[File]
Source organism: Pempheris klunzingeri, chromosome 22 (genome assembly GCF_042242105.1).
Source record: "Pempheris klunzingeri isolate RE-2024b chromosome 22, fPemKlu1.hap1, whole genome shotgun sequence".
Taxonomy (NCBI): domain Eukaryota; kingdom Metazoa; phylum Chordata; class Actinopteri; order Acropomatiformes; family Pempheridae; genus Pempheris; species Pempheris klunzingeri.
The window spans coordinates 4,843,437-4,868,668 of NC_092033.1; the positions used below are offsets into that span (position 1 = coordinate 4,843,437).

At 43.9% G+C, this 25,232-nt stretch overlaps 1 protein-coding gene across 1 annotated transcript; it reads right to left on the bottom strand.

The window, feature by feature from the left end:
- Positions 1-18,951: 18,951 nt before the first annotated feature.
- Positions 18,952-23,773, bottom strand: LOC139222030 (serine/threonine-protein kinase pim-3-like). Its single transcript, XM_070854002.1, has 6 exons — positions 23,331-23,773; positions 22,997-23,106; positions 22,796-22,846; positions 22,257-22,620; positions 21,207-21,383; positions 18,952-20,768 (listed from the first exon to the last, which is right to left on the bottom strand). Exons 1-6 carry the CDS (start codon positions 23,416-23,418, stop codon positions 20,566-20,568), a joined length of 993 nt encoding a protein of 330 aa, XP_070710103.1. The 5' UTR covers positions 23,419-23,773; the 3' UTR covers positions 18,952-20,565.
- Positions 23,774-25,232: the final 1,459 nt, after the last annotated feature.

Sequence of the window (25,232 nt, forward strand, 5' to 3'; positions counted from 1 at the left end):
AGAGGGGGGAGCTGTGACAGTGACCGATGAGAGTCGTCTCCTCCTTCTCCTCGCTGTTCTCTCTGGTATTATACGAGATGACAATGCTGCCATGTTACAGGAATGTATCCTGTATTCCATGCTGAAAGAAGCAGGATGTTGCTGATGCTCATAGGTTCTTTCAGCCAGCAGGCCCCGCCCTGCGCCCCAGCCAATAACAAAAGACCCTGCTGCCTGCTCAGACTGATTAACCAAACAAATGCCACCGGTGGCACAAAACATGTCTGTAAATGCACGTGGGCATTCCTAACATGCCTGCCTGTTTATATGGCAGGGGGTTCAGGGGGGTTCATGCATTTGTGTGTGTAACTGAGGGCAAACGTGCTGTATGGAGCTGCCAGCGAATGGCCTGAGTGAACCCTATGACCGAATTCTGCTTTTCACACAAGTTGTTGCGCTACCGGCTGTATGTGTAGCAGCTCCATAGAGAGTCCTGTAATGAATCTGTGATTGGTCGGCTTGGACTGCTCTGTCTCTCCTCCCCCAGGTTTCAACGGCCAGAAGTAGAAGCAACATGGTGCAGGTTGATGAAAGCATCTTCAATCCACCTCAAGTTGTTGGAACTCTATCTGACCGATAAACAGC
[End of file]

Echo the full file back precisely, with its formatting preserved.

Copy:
Source organism: Pempheris klunzingeri, chromosome 22 (genome assembly GCF_042242105.1).
Source record: "Pempheris klunzingeri isolate RE-2024b chromosome 22, fPemKlu1.hap1, whole genome shotgun sequence".
Taxonomy (NCBI): domain Eukaryota; kingdom Metazoa; phylum Chordata; class Actinopteri; order Acropomatiformes; family Pempheridae; genus Pempheris; species Pempheris klunzingeri.
The window spans coordinates 4,843,437-4,868,668 of NC_092033.1; the positions used below are offsets into that span (position 1 = coordinate 4,843,437).

At 43.9% G+C, this 25,232-nt stretch overlaps 1 protein-coding gene across 1 annotated transcript; it reads right to left on the bottom strand.

The window, feature by feature from the left end:
- Positions 1-18,951: 18,951 nt before the first annotated feature.
- Positions 18,952-23,773, bottom strand: LOC139222030 (serine/threonine-protein kinase pim-3-like). Its single transcript, XM_070854002.1, has 6 exons — positions 23,331-23,773; positions 22,997-23,106; positions 22,796-22,846; positions 22,257-22,620; positions 21,207-21,383; positions 18,952-20,768 (listed from the first exon to the last, which is right to left on the bottom strand). Exons 1-6 carry the CDS (start codon positions 23,416-23,418, stop codon positions 20,566-20,568), a joined length of 993 nt encoding a protein of 330 aa, XP_070710103.1. The 5' UTR covers positions 23,419-23,773; the 3' UTR covers positions 18,952-20,565.
- Positions 23,774-25,232: the final 1,459 nt, after the last annotated feature.

Sequence of the window (25,232 nt, forward strand, 5' to 3'; positions counted from 1 at the left end):
AGAGGGGGGAGCTGTGACAGTGACCGATGAGAGTCGTCTCCTCCTTCTCCTCGCTGTTCTCTCTGGTATTATACGAGATGACAATGCTGCCATGTTACAGGAATGTATCCTGTATTCCATGCTGAAAGAAGCAGGATGTTGCTGATGCTCATAGGTTCTTTCAGCCAGCAGGCCCCGCCCTGCGCCCCAGCCAATAACAAAAGACCCTGCTGCCTGCTCAGACTGATTAACCAAACAAATGCCACCGGTGGCACAAAACATGTCTGTAAATGCACGTGGGCATTCCTAACATGCCTGCCTGTTTATATGGCAGGGGGTTCAGGGGGGTTCATGCATTTGTGTGTGTAACTGAGGGCAAACGTGCTGTATGGAGCTGCCAGCGAATGGCCTGAGTGAACCCTATGACCGAATTCTGCTTTTCACACAAGTTGTTGCGCTACCGGCTGTATGTGTAGCAGCTCCATAGAGAGTCCTGTAATGAATCTGTGATTGGTCGGCTTGGACTGCTCTGTCTCTCCTCCCCCAGGTTTCAACGGCCAGAAGTAGAAGCAACATGGTGCAGGTTGATGAAAGCATCTTCAATCCACCTCAAGTTGTTGGAACTCTATCTGACCGATAAACAGC